Research funding, revisited

By | July 20, 2017

The latest issue of Science contains an article entitled “Another tenure-track scientist bites the dust”, by Adam Ruben  (http://www.sciencemag.org/careers/2017/07/another-tenure-track-scientist-bites-dust). It chronicles the presumed end of the academic career of a biological scientist named “Matthew” following his failure to secure funding for his research projects from the National Institutes of Health. It’s a sad story, without much in terms of redeeming social value. And it’s certainly not an uncommon story, across all scientific fields.

I’ve seen this process in operation from all possible points of view. I spent seven years as an NSF program manager, running several research grant programs over that time. I also participated in a lot of NSF review panels for NCI and NHLBI, mostly on large-scale clinical trials of health interventions. I’ve also been a grant applicant many times, receiving funding for some projects and being declined for others. So I have a pretty good idea how everyone concerned here feels and thinks. It’s certainly not a situation that anyone thinks is optimal, even those who are funded.

The problem, of course, is that research costs money and there is simply not enough to go around. There never will or even could be, because there’s always more human imagination out there, more good ideas continuously emerging, that there are surplus societal resources to pursue them. Research is pretty much by definition not a sure bet – some ideas will work out and others won’t. Research funders make the best possible choices that they can about what priorities to allocate resources to, within their own organizational constraints, To do that, they use their own experience as well as the institutional experience bound up in the funding process, to make these choices. During the actual review, two large groups emerge quickly – those that probably will be funded and those that won’t. There are always a few proposals in between, and most of the time is invested in discussing these. Often minds are changed during these reviews. But I can’t ever recall seeing something come from the initial discard pile to the front group.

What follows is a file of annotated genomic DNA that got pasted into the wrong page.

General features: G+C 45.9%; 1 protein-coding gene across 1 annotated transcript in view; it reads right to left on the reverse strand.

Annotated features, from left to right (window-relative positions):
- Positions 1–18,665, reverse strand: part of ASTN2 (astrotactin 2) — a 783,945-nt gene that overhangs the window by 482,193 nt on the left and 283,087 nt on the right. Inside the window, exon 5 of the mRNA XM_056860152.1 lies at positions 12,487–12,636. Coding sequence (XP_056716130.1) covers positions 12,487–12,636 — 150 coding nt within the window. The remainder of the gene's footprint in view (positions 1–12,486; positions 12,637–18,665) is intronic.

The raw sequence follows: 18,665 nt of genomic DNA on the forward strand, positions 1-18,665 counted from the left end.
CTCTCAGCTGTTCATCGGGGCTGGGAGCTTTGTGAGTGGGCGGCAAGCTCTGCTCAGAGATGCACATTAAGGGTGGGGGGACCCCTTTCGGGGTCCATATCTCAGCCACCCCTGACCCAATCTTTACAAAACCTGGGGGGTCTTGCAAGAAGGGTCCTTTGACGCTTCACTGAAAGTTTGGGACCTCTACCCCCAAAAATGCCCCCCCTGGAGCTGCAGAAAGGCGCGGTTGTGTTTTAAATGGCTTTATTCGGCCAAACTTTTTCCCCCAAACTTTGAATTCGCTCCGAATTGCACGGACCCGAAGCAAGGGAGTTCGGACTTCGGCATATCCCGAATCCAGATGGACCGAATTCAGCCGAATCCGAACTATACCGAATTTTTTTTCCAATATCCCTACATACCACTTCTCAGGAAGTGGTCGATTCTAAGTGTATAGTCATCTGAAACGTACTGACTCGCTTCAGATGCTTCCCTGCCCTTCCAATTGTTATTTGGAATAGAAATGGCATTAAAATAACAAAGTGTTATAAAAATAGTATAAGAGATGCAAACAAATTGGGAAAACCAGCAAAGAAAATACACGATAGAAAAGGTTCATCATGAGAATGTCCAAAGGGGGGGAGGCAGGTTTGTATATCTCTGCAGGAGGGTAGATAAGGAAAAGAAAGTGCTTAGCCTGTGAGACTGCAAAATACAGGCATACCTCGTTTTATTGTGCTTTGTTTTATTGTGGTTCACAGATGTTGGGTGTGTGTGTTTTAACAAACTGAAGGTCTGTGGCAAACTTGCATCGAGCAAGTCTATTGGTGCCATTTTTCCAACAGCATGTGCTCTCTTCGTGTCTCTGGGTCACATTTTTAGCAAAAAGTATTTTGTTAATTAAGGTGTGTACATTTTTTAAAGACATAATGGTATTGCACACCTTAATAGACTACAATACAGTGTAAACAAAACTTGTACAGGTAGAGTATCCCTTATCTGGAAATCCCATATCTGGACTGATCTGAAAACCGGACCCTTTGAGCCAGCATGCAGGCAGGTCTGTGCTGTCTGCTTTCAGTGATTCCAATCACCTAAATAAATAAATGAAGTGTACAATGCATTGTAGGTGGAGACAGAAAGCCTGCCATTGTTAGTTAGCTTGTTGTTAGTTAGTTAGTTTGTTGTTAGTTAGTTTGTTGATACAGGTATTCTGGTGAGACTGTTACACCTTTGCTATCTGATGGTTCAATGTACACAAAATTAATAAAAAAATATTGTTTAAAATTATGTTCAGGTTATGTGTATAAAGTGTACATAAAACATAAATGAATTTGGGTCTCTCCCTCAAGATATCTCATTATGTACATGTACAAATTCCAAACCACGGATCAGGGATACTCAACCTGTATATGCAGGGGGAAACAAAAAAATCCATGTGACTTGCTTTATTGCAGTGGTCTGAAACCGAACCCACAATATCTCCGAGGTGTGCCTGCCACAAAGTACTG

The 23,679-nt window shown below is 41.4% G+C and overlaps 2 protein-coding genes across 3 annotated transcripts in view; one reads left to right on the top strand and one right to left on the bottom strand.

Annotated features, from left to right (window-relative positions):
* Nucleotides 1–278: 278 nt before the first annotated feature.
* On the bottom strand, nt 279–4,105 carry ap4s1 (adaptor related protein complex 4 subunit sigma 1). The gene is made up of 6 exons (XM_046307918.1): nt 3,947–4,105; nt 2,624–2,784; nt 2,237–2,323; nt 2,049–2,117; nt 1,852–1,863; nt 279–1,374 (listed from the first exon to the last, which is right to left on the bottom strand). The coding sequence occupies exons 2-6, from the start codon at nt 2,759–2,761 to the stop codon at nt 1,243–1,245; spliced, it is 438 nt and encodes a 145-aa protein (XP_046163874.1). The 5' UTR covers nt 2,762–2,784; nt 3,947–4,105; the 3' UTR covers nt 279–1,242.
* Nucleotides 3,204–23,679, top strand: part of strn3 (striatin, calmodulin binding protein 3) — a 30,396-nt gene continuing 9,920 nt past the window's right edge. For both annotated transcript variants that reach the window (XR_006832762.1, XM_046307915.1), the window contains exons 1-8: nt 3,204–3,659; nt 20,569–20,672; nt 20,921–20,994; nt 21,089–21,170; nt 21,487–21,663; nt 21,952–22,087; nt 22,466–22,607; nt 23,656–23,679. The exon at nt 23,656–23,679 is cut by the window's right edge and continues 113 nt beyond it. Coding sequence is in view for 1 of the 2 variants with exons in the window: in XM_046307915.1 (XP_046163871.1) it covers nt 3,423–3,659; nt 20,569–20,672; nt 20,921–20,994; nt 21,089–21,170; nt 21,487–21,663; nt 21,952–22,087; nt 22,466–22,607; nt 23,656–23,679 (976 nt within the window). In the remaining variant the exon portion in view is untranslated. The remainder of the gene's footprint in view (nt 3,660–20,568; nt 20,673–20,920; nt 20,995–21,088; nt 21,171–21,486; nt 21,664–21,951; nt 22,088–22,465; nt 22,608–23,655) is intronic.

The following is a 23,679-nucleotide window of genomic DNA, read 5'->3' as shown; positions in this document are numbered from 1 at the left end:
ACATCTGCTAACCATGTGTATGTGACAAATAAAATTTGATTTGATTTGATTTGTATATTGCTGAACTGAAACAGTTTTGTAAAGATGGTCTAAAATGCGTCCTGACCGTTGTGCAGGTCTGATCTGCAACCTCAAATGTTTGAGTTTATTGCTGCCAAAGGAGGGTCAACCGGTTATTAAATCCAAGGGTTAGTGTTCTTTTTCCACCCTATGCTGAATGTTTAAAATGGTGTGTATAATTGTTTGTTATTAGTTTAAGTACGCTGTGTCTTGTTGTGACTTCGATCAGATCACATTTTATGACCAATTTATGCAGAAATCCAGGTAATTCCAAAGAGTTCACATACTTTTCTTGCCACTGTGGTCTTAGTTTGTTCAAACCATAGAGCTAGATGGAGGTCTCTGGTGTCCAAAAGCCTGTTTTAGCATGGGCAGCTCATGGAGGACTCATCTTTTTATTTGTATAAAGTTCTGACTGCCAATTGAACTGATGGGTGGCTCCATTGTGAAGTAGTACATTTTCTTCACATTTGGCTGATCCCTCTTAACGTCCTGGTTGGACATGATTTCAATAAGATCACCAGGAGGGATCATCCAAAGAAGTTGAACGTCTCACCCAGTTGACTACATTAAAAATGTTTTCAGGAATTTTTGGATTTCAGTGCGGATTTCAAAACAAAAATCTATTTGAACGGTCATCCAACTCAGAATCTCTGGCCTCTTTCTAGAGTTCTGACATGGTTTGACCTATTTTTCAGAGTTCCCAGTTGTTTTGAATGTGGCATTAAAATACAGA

I do sympathize with “Matthew” deeply, because things are worse than he seems to acknowledge. Not only is he now largely unemployable in academia except for adjunct positions; he’s going to find it difficult to make a transition into any other line (such as banking) unless he has the personal connections to break through the screen. Even adjuncting may be difficult, because it sounds as though he’s spent most of his time in the lab rather than the classroom; they only want pliable teachers. If he has any good contacts in industrial firms in his area that are still doing research, that would be the best way to go, but it’s all going to be personal. Everyone has credentials; the problem is standing out from the crowd.

Don’t get me started on the whole tenure/funding cycle thing. Even when it’s fully explained and people enter into it fully informed, it’s rampantly unfair. Here, it sounds rather like “Matthew” knew the system, but just really didn’t believe that it was going to apply to him. Otherwise, how would you arrive ten years down the road appearing as clueless as he does in this article? Research funding is a known game, in the game-theoretical sense. It’s an organizational process of considerable formality, with both predictable and random elements. There are considerable built-in advantages to those with significant institutional power and resources, but they are advantageous to actually doing research, so they can’t be discounted. Everyone in the game has to know the rules.

While nobody’s happy with the current competition for funding, there really don’t seem to be many alternatives. It’s impossible to fund everyone’s research dreams. Dream management then becomes an essential skill for any researcher, as well as for his/her institution. The first critical step is for everyone to realistically evaluate their roles in the process, and to be honest with one another. And if anyone has a better idea how to fund research in the long run, let’s hear it.